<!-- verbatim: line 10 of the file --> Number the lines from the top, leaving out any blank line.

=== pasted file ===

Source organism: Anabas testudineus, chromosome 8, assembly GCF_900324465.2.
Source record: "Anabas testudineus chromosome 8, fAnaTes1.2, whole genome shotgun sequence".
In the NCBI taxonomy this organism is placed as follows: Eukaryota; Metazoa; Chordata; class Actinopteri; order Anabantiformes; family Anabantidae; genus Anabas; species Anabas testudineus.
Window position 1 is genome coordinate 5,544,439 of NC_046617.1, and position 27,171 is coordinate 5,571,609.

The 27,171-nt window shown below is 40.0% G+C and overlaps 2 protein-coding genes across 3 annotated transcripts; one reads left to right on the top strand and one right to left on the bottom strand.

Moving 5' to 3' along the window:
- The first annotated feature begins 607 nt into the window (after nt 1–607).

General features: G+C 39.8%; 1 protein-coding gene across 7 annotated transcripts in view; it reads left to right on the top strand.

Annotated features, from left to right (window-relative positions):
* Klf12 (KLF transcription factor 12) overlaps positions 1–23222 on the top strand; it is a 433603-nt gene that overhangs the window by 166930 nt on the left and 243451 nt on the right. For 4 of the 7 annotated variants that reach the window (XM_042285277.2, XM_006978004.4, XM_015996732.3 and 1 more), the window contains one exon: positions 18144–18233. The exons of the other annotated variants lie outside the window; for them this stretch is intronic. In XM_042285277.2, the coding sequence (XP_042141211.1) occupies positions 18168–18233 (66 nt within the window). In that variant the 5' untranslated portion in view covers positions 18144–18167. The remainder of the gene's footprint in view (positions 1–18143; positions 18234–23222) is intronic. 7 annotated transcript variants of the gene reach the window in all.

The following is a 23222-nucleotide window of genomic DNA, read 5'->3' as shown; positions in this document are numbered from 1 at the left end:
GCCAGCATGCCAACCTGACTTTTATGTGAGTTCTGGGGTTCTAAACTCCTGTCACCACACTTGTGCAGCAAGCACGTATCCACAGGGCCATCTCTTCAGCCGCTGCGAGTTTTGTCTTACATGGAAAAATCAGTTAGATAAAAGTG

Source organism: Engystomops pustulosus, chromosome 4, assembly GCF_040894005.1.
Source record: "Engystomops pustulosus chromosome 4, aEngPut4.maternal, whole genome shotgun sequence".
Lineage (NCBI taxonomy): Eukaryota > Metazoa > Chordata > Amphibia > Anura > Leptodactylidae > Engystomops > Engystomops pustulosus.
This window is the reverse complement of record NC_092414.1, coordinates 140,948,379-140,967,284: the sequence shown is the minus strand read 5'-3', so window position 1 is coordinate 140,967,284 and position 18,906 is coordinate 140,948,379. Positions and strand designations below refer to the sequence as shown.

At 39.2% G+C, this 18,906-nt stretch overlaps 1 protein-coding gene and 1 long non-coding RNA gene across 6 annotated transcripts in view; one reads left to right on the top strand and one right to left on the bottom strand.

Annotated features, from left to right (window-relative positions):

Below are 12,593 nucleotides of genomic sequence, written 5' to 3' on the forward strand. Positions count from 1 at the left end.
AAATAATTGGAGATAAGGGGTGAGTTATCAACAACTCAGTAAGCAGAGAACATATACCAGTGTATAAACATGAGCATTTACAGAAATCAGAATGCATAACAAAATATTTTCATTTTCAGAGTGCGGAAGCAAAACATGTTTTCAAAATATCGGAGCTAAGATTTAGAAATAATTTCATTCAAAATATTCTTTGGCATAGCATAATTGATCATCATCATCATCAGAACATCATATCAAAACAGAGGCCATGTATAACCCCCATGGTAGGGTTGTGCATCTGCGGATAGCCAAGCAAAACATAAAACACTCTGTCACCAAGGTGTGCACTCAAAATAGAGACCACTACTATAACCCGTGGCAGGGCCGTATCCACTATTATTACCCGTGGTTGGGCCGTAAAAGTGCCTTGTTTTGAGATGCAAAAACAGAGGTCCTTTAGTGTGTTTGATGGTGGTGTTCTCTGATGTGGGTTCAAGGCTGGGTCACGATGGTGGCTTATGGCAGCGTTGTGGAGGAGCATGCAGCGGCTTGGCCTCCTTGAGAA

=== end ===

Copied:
* Klf12 (KLF transcription factor 12) overlaps positions 1–23222 on the top strand; it is a 433603-nt gene that overhangs the window by 166930 nt on the left and 243451 nt on the right. For 4 of the 7 annotated variants that reach the window (XM_042285277.2, XM_006978004.4, XM_015996732.3 and 1 more), the window contains one exon: positions 18144–18233. The exons of the other annotated variants lie outside the window; for them this stretch is intronic. In XM_042285277.2, the coding sequence (XP_042141211.1) occupies positions 18168–18233 (66 nt within the window). In that variant the 5' untranslated portion in view covers positions 18144–18167. The remainder of the gene's footprint in view (positions 1–18143; positions 18234–23222) is intronic. 7 annotated transcript variants of the gene reach the window in all.